Researchers are hard at work identifying genes and gene variants to help predict, diagnose, and treat a wide range of disorders. The September issue of the Harvard Heart Letter explores how genetic testing is being applied today to heart disease, stroke, and other cardiovascular conditions.
"Genetic testing is used for at least three purposes: to determine your risk for a common disease, such as heart attack; to know whether you have a gene variant that virtually assures you will develop a rare inherited disease; or to determine your response to, or side effects from, a particular drug," says Dr. Sekar Kathiresan, director of preventive cardiology at Massachusetts General Hospital and a professor of medicine at Harvard Medical School.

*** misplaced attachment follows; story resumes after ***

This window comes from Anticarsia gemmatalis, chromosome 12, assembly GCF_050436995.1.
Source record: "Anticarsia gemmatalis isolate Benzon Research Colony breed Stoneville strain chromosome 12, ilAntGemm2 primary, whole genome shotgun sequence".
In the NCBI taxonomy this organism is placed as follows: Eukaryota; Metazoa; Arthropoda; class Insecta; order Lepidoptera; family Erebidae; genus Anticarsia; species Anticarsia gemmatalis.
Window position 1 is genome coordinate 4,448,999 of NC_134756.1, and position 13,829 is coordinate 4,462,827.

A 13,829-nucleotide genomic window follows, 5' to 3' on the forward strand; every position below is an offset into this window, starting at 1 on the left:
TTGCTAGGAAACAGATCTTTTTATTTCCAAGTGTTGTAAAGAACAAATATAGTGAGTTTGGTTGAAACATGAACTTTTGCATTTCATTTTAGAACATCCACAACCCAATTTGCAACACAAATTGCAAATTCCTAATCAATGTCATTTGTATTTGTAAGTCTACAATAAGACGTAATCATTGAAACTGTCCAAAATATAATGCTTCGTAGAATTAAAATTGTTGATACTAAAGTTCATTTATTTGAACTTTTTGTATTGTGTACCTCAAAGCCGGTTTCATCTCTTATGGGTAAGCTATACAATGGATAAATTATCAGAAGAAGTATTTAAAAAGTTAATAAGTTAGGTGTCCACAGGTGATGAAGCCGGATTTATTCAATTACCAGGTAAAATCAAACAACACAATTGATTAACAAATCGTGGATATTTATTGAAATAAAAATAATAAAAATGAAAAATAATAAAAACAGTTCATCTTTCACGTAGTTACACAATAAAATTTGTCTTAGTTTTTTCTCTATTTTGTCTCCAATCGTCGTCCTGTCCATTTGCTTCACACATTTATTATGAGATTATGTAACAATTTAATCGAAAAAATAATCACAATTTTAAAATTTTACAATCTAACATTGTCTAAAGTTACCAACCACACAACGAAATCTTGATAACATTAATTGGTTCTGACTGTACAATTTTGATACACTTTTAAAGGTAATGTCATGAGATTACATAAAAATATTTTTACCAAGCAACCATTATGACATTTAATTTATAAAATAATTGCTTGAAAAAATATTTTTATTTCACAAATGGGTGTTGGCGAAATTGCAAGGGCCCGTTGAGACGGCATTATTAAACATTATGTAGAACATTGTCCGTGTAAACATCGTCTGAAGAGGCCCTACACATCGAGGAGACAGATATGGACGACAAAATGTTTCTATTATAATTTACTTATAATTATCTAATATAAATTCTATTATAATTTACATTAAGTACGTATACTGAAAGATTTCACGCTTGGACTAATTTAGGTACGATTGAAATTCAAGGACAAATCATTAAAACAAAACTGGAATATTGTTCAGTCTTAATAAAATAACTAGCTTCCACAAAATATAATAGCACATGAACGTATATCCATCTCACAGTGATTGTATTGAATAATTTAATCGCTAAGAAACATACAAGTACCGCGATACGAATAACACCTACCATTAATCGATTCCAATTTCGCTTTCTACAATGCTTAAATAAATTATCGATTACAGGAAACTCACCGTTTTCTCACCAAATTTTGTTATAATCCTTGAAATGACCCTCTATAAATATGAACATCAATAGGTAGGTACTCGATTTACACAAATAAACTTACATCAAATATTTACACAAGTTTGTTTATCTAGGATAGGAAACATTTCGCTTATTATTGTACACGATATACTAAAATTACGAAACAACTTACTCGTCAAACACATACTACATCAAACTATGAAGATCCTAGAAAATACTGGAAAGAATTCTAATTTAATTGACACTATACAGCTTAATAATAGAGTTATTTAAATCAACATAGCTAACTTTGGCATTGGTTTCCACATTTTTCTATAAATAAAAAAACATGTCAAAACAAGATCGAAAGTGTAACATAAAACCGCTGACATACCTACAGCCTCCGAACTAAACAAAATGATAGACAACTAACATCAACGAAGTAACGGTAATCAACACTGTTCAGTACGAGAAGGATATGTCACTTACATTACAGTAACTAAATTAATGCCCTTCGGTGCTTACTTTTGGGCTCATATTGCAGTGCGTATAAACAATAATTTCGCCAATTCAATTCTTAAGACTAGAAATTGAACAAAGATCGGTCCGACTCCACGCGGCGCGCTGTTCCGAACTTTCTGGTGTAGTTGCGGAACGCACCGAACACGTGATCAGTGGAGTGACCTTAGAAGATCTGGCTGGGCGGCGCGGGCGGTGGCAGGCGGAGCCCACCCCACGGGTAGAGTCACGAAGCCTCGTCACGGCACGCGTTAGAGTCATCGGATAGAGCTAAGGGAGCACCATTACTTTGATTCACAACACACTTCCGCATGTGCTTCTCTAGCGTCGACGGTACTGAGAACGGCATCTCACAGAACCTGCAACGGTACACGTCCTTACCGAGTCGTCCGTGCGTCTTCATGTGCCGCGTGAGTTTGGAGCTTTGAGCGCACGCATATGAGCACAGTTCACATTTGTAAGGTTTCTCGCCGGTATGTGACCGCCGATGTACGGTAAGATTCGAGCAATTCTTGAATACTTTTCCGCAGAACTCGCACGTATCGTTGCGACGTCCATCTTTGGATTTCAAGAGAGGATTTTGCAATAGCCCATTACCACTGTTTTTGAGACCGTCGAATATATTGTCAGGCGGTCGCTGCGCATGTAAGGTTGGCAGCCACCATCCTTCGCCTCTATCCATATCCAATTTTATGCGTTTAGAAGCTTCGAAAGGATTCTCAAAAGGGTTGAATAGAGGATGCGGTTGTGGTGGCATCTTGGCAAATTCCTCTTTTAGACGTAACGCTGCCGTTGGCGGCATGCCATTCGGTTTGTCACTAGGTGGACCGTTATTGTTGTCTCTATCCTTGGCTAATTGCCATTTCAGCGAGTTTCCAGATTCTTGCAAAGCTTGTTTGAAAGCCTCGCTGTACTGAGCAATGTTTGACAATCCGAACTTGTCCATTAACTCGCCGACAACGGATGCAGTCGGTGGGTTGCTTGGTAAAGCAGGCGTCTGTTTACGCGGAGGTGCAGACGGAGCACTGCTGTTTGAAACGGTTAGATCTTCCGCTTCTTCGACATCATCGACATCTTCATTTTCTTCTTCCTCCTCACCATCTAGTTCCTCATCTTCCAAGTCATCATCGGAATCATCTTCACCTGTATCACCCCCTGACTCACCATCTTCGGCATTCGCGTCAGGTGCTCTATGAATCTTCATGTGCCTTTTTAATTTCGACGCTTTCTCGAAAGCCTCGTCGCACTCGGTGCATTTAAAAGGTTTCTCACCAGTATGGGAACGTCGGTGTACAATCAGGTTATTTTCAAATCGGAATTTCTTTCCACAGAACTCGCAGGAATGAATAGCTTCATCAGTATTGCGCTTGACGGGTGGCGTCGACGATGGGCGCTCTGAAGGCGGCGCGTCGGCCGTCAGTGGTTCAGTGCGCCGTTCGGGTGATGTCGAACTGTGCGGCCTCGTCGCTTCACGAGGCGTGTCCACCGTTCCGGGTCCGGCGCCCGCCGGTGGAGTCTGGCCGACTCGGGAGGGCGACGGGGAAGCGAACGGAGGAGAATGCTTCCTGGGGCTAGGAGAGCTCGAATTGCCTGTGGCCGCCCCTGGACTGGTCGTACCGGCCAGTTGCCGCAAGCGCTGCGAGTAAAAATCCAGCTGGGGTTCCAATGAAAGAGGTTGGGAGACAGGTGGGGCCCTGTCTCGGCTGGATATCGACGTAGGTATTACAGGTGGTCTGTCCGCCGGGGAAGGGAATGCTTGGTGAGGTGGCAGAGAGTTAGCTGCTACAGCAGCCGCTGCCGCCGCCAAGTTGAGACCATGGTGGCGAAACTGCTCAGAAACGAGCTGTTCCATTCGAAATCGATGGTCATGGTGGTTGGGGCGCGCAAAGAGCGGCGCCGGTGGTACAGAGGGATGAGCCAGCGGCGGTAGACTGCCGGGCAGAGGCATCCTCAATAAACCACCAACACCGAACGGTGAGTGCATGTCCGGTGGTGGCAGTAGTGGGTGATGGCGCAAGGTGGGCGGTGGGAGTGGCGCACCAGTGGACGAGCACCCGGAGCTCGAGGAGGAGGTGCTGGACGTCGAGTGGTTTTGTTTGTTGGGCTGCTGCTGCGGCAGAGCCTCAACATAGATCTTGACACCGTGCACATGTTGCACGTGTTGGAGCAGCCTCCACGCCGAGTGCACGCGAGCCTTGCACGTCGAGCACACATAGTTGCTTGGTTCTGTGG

When it comes to assessing the risk of common heart issues, like heart attack, genetic testing isn't so useful. That's because the information gleaned from the tests—a percentage increase in risk—does not add much to factors such as smoking, high blood pressure, and lack of exercise. So the result of a genetic test is unlikely to influence a person's desire to alter unhealthy habits or change a doctor's treatment recommendations.
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